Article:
*** Safe operation of your vehicle requires your full attention on the road. You SHOULD NOT try to tune your antennas or your radio while your vehicle is in motion. Safety requires that you perform these actions only when your vehicle is stopped and parked safely. ***
The antenna is easy to tune manually. One simply sets the radio to the desired band/frequency and then adjusts the antenna up/down until the maximum reading on the radio’s S-meter is obtained. This usually gets you to within a “coil turn” of the optimal tune-up. I then key the radio up and adjust the antenna up or down a bit to optimize the tune to the lowest SWR as indicated on the radio. The antenna’s tuning is not critical on 20m and higher bands. It is fairly sharp (due to the short length) on 40m and 80m so the final adjustment to minimize the SWR is important on these bands.
It’s great to have the full set of Amateur HF bands available in the truck with the new antenna. Performance seems comparable to the Ham stick antennas I was using previously on the 20m and higher bands. I would say that this indicates that the efficiency of the Scorpion SA-680 is significantly higher than the Ham stick antennas because the Ham sticks were mounted dead center on the roof of my truck and about 3-4 ft higher than the Scorpion. While this location performed reasonably well on 20m and higher bands, it was not a very practical mounting location due to height problems and the difficulty in getting at the base on the antenna to change or remove the Ham sticks. Performance is also much better on the 40m and 80m bands with the new antenna. I would say that the new antenna is also somewhat quieter than the Ham sticks were. This is probably due to a combination of being further away from the engine and cab noise sources plus benefits due to the additional bonding work.
The next stage of our Mobile HF project will be the installation of a mobile amplifier, automatic antenna controller, and 160m band add ons to the Scorpion antenna. I hope to work with some of our readers on the HF bands from our truck soon!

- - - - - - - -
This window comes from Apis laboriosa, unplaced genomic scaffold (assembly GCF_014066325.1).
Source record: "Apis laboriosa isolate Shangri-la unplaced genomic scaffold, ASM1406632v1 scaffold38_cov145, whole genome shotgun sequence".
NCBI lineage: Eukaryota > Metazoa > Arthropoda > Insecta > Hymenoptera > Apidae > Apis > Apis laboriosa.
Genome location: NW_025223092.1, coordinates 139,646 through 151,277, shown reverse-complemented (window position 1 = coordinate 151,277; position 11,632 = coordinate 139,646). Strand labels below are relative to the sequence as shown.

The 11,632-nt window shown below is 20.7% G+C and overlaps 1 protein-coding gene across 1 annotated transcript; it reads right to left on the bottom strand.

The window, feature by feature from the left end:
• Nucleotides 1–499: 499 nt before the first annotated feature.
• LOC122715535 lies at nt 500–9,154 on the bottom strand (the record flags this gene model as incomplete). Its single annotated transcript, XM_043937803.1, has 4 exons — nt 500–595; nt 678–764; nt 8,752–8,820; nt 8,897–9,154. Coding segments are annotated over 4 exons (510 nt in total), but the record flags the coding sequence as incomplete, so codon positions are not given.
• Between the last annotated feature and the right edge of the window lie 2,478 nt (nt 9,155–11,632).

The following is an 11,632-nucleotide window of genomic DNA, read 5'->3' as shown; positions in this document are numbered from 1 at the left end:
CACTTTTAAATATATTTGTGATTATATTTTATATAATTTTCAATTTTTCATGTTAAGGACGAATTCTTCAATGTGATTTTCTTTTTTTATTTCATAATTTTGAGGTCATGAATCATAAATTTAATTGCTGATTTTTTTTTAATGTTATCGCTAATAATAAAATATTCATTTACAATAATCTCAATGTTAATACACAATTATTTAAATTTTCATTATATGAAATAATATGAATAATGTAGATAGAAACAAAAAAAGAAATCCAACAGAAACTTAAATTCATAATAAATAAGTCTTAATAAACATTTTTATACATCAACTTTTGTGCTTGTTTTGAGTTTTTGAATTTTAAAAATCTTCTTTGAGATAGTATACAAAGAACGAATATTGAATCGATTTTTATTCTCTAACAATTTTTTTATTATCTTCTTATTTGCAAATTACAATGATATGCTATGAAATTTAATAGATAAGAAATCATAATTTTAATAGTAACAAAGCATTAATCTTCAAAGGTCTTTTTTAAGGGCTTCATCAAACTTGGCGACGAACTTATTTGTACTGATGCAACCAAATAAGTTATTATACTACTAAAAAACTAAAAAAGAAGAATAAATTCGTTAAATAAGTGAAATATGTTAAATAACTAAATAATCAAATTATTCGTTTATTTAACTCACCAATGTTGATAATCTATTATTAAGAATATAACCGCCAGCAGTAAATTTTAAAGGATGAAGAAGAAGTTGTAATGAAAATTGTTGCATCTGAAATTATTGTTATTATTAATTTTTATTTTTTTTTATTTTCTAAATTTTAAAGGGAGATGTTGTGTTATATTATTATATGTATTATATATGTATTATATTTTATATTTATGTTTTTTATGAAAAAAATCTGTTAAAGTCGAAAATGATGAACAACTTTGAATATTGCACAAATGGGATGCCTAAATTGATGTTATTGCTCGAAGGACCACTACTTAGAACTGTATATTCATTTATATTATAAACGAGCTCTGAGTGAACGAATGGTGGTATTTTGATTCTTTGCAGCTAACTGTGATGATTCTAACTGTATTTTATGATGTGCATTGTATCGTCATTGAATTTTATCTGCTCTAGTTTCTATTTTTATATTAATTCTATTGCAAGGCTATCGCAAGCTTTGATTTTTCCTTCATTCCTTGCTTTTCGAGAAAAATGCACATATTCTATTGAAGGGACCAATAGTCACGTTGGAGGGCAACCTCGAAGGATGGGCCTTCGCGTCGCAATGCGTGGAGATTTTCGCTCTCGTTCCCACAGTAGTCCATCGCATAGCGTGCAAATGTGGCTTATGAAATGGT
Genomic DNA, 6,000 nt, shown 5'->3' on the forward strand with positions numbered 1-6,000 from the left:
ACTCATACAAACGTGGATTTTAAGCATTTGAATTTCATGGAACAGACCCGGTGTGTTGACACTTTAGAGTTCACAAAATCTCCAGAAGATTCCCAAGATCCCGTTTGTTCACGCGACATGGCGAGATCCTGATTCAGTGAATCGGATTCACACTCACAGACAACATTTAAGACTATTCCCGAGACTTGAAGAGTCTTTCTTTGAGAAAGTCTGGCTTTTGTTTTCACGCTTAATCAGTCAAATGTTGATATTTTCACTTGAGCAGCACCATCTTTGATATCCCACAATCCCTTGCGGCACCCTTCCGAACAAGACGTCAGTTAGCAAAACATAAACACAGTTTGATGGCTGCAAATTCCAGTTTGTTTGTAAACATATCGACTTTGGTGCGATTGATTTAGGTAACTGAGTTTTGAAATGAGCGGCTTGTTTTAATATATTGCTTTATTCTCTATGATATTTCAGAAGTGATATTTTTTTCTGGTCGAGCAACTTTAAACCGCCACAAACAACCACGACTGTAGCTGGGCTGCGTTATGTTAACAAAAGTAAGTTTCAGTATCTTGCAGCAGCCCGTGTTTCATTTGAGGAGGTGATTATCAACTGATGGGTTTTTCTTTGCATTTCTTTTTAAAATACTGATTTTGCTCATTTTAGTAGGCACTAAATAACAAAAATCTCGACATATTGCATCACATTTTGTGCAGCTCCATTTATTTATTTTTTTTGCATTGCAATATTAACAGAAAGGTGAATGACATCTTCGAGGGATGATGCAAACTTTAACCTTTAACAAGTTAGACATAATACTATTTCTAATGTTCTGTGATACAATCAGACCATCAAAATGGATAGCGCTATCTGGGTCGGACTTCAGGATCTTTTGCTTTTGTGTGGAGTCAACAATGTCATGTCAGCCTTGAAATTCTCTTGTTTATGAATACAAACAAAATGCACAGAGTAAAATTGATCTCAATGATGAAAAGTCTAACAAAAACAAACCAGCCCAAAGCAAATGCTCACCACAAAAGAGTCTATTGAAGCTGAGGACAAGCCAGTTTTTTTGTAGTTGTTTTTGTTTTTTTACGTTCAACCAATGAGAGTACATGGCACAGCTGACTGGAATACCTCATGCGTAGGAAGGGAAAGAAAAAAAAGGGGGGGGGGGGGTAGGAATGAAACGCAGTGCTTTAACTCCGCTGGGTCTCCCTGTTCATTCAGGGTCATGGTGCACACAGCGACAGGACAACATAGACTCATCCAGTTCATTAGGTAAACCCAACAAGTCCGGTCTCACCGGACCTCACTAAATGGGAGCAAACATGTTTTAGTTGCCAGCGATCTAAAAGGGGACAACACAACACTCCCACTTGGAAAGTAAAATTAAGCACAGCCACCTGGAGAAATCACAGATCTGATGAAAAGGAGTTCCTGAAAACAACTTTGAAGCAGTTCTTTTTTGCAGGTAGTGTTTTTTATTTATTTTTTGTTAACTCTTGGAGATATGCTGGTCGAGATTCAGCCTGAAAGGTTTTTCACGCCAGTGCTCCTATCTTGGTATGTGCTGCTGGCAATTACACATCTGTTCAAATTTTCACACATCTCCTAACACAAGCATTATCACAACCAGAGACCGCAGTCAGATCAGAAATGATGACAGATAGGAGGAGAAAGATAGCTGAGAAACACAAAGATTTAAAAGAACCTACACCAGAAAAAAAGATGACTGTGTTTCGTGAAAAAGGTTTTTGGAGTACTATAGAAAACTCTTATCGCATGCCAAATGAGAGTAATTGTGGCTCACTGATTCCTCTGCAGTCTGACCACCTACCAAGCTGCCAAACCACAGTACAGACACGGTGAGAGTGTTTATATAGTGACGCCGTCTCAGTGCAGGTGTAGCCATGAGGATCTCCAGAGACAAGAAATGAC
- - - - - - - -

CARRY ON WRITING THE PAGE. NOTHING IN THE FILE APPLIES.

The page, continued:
– Fred (AB1OC)
Fred, enjoyed our QSO this evening in the F-150. Awesome pic’s only thing missing is a LINE-X spray on bed liner, ditch the drop-in!
I have been reading the series of posts on mobile ham radio installation with interest. I am curious, can a mobile rig such as the one you show here, be used as a base station ham radio? Can this type of radio and scorpion antenna be set up in a building or office to be used as as base station as well as a mobile one?
ridge.kristen (at) gmail.com
Thanks for reading our blog. Yes, the Scorpion antenna and a compact HF radio like the IC-7000 can make a very good base station setup. Check out the Scorpion Antennas website for some ideas.
You will need to create a counterpose to give the antenna a ground plane to work against and you will need some sort of RF choke to keep RF off your feed line. Scorpion Antennas has a kit that can be used with their antennas to create this sort of base station setup. If you decide to try the combination, please post something here and let us know how it worked out for you.
– Fred (AB1OC)
I know very little about ham radio, but I entered a contest recently asking for communications solutions in areas that don’t support phone or internet. I proposed ham radio, and in case I advance to the pilot phase, I’m trying to continue learning how ham radio works.
Thanks for all the work in maintaining this blog.
One of the main reasons that Amateur Radio exists in the United States and in many other countries to provide emergency communications “when all else fails” so you are right on track with you approach to the contest. If you have not already done some, you might consider getting a Technician level Amateur Radio license. This would open the world of Emergency Communications as well as many other aspects of the hobby to you in an inexpensive way. It is not hard to get a Technician class license. There are many ways to do this including taking a class, getting the ARRL’s Technician License Manual and studying it, or use a website like http://www.hamtestonline.com. You will also learn quite a bit about the Amateur Radio in the process (the ARRL book is especially good for this). Its easy to find a place to take the test when you are ready. Whatever you decide to do, its great that you are interested in Amateur Radio and thanks for reading our Blog.
– Fred (AB1OC)
Fred, great to see these details on your installation project. Looking forward to going mobile in my Jeep if I can come across a good deal on an IC-7000. Thanks for sharing.